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Mol Biol Evol. 2005 Apr;22(4):856-73. Epub 2004 Dec 22.

Comparative genomics in hemiascomycete yeasts: evolution of sex, silencing, and subtelomeres.

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  • 1Unité de Génétique Moléculaire des Levures, URA2171 CNRS, UFR Université Pierre et Marie Curie, Département Structure et Dynamique des Génomes, Institut Pasteur, 75724 Cedex Paris, France.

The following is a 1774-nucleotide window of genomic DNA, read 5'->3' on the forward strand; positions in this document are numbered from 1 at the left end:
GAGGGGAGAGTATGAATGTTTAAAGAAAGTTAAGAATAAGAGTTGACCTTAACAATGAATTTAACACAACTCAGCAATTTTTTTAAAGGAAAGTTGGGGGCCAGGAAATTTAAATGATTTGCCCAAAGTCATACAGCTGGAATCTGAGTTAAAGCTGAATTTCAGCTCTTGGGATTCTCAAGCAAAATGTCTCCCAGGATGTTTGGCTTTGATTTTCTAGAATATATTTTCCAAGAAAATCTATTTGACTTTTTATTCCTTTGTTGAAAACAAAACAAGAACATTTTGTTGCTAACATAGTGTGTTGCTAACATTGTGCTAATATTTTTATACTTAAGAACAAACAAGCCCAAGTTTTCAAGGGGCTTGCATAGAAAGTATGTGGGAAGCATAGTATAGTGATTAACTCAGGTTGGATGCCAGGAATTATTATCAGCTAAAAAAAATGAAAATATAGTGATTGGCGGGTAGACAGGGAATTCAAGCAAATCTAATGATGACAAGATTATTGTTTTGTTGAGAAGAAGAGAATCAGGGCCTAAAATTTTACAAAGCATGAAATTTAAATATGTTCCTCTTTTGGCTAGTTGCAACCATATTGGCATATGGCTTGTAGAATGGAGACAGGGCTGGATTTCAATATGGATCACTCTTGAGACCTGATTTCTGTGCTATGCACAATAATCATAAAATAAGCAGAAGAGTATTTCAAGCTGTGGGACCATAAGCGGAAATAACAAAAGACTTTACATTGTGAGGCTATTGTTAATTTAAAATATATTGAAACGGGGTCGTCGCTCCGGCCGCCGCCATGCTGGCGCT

The recent release of sequences of several unexplored yeast species that cover an evolutionary range comparable to the entire phylum of chordates offers us a unique opportunity to investigate how genes involved in adaptation have been shaped by evolution. We have examined how three different sets of genes, all related to adaptative processes at the genomic level, have evolved in hemiascomycetes: (1) the mating-type genes that govern sexuality, (2) the silencing genes that are connected to regulation of mating-type cassettes and to telomere position effect, and (3) the gene families found repeated in subtelomeric regions. We report new combinations of mating-type genes and cassettes in hemiascomycetous species; we show that silencing proteins diverge rapidly. We have also found that in all species studied, subtelomeric gene families exist and are specific to each species.

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